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How climate change is causing extreme heat around the world

How climate change is causing extreme heat around the world

Climate change is driving dangerous heat waves in the Northern Hemisphere this week and will continue to cause dangerous weather for decades, according to research.

"We are now suffering from a global heat wave," said Christiana Figueres, former head of the UN climate agency.

Read below how climate change is pushing heat to extremes.

How is climate change driving heat?

As the continued burning of fossil fuels releases more carbon emissions into the hemisphere, the air can collect more heat from the sun, and thus drive the increase in global average temperature over time.

The average global temperature has already risen by nearly 1.3 degrees Celsius since the Industrial Revolution began, when Western countries started burning coal and other fossil fuels.

This increase means that climate change is making heat waves hotter than they would have been without atmospheric warming. They are also becoming more common in general – and more dangerous as a result.

Each heat wave "has become much more likely and hotter than it would have been as a result of human-induced climate change," UCLA scientist Daniel Swain said earlier this month.

"At this time, making such a statement is a small thing, because there is too much evidence to support this," he said.

What is the impact of climate change?

In addition to global warming, there are other factors and conditions that can affect heat waves. Climatic phenomena such as El Nino or La Nina can have a great impact, along with the wind circulation system.

Land cover can also play a role, because dark surfaces and environments where there are constructions become warmer than white surfaces or natural environments such as forests or wetlands.

To understand exactly how much climate change has affected a particular heat wave, scientists conduct "attribution research."

They have conducted hundreds of such studies in the past decade by running computer simulations to compare today's weather systems with what the weather would have been like if humans had not changed the chemistry of the atmosphere over the past century.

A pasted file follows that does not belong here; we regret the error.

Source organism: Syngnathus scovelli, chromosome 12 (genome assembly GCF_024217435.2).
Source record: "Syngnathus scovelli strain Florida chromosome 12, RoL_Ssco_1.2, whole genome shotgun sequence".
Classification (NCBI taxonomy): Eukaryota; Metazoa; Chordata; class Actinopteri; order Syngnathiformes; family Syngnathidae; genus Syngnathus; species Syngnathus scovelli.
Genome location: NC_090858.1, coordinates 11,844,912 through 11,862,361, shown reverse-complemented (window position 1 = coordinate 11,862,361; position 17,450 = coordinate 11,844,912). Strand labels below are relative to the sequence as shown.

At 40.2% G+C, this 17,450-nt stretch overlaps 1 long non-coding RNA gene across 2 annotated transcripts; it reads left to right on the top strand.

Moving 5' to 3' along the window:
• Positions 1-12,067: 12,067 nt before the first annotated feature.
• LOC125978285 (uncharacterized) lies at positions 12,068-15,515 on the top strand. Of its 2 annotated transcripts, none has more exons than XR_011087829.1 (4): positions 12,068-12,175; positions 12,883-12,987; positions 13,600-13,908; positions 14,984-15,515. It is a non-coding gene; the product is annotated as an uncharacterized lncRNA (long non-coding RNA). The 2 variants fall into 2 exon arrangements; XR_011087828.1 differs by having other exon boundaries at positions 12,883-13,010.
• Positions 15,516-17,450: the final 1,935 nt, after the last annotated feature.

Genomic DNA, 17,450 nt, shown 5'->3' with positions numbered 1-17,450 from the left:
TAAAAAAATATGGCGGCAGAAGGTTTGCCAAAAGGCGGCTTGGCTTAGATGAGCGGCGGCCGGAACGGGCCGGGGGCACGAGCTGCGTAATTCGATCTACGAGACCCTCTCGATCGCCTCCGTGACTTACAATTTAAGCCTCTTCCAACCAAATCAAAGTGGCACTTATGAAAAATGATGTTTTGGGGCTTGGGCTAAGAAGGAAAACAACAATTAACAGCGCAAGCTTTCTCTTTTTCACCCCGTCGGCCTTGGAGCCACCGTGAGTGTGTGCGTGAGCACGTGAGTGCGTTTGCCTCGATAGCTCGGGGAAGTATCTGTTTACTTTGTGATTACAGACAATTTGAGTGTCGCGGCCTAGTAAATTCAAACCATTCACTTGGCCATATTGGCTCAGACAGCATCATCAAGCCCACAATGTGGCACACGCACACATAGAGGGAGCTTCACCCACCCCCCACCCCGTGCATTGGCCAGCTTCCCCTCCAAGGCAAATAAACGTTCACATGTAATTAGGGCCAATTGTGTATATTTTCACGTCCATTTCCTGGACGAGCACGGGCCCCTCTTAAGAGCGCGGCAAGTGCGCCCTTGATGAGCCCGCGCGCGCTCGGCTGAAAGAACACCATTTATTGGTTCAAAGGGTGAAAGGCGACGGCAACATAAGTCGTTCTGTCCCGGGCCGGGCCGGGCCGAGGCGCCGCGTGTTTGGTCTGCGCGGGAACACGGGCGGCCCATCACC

For example, scientists at the World Weather Report found that the dangerous heat in South Asia in April was likely due to climate change. During a heatwave in the northeastern Indian city of Kolkata, the temperature reached 46 degrees Celsius - 10 degrees above the seasonal average.

What can we expect in the near future?

Even if carbon emissions were to stop today, the world has released enough carbon to guarantee that climate change will continue to affect rising temperatures for decades.

The world must cut emissions by half from 1995 levels by 2030 – and to zero by 2050 – to have a chance of keeping average temperature increases to about 1.5 degrees below the pre-industrial average, according to scientists from the Intergovernmental Panel on Climate Change.

However, global emissions have only increased since 1995. The world is on track to average 2.7 degrees by 2100, which would exceed the 1.5 threshold beyond which scientists have predicted catastrophic and irreversible climate impacts.

The fact that millions of people "in the United States are suffering from unprecedented heat waves is an indication that we have not yet addressed the worst of climate change," Figueres told Reuters on Thursday./ Rel

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